Are there parallels between the anti-war, hippies of the 1960s and today’s social justice warriors? Are there valuable lessons we can learn from the past, both cultural and spiritual, that will give us insight for today?
Growing up in the 60s (I was born in 1955), I lived through the anti-war movement. But for me, being a few years younger than the activists, that era was all about rock music and drugs. Giving the “peace” sign was just something we hippies did.
“Peace, man,” we would say while holding up two fingers. Our mantra was, “Make love not war.”
As for being anti-war, that was hardly a philosophical issue for me. It was simply pragmatic: I was getting high and playing drums in a rock band. Why on earth would I want to go to Vietnam to be killed in battle?
But for others, there really were serious philosophical issues, and deep questions were being asked.
Why are we here? What’s the meaning of life? Is the American dream our dream too – to have a better job and a nicer house than our parents, so our kids, in turn, can have a better job and nicer house than us? And what is the purpose of this war on the other side of the world? What are we actually fighting for?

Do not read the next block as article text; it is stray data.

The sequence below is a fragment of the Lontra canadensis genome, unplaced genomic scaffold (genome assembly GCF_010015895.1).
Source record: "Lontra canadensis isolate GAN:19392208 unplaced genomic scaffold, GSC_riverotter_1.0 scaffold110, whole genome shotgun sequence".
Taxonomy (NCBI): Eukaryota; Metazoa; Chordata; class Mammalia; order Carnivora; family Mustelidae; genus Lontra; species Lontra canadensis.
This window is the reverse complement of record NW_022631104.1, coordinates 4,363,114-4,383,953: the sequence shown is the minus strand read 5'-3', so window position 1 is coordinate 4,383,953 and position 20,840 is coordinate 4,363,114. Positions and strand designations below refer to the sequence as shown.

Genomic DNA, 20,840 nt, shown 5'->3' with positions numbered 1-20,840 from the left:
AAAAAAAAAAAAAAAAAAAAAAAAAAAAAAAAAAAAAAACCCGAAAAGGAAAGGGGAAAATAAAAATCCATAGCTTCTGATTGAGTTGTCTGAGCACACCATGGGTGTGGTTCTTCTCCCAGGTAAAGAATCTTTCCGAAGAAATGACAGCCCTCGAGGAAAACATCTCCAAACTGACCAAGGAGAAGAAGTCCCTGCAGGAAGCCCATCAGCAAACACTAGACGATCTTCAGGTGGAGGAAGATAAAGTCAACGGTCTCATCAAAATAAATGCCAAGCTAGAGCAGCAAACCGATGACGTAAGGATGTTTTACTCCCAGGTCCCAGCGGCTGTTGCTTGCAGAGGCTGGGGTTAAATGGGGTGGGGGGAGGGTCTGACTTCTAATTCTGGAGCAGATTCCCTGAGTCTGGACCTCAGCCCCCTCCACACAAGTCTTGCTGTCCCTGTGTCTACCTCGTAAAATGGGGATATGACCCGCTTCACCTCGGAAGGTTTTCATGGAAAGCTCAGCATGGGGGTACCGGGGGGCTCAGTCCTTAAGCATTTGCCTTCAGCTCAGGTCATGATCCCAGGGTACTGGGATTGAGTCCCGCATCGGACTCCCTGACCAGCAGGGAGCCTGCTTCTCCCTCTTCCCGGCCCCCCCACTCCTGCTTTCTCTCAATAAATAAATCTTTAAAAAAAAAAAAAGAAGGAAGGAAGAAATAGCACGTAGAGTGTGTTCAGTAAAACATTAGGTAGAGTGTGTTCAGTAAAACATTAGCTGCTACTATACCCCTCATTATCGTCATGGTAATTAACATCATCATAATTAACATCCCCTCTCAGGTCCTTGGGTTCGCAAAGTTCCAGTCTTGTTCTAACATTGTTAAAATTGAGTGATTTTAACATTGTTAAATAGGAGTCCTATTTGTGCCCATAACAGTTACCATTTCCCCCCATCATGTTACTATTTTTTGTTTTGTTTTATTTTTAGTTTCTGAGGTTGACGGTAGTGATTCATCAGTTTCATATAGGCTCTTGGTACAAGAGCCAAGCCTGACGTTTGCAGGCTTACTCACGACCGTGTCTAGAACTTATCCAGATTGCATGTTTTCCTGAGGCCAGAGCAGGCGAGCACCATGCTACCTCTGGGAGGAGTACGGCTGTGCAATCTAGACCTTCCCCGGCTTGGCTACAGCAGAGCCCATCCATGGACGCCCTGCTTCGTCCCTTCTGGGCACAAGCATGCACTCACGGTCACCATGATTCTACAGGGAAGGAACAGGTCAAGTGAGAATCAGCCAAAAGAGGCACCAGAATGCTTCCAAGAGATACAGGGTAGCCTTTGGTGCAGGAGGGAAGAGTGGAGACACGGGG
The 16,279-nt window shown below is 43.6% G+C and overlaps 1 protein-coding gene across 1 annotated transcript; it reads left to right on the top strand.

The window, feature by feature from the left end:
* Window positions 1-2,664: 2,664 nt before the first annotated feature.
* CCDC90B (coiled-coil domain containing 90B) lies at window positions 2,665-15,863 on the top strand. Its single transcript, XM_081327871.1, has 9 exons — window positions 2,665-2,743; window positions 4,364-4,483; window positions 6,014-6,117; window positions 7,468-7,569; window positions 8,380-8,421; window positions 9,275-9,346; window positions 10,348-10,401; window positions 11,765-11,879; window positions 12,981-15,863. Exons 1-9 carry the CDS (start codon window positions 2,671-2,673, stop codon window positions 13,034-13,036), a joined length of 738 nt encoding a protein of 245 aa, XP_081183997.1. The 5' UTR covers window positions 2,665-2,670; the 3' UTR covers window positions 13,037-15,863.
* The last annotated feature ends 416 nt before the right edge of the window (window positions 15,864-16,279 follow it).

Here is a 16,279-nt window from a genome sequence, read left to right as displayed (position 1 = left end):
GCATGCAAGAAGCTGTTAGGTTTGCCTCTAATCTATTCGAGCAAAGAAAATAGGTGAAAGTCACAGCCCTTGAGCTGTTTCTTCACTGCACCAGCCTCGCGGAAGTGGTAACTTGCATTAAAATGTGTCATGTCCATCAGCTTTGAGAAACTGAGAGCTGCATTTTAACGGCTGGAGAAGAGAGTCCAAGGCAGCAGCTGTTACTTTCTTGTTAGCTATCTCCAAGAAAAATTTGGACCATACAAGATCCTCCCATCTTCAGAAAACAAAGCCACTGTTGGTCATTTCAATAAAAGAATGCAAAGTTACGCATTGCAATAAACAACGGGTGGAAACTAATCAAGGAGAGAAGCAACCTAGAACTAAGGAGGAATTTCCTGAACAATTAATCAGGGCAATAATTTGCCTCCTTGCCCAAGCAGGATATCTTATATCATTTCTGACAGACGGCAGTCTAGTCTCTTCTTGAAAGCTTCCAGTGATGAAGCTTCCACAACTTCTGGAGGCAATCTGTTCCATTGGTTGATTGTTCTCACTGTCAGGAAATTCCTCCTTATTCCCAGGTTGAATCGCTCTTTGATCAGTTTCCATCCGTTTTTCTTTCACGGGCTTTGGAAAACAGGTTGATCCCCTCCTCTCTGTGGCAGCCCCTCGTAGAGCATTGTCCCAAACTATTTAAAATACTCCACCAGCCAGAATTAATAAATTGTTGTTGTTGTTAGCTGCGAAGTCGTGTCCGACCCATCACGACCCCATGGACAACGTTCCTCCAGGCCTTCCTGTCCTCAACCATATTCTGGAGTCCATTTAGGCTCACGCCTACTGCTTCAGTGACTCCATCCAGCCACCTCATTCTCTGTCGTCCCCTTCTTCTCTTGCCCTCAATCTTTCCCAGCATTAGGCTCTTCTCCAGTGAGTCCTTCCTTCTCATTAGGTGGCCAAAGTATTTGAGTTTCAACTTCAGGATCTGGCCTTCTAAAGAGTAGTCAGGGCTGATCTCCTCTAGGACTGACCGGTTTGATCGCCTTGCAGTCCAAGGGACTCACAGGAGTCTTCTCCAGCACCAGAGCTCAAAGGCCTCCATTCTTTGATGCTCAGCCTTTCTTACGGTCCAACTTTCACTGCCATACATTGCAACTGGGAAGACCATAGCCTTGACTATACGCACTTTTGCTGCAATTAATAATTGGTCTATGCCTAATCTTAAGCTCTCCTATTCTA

Of course, even in my world, as we sit around and got high, we would also talk about spiritual things, endlessly, by the hour. There was a search for meaning and truth, and we knew there was something more than just going to work and having a family.
As for the naïve attempts to find a perfect world in hippie communes, there was sincerity in the dream. Let’s get away from the rat race and from the pollution and violence of the big city, and let’s live naturally as one big, happy family.
Today, if we can look past the craziness (and violence) of groups like Antifa or the absurdity of the woke mentality (see here for a recent example) or the dangers of intersectional thinking, there is something similar going on.
Even when young people come down on the wrong side of social issues, becoming advocates for the most radical elements of LGBTQ ideologies or accusing Israel of committing genocide against the Palestinians, there is often a cry for justice behind their zeal.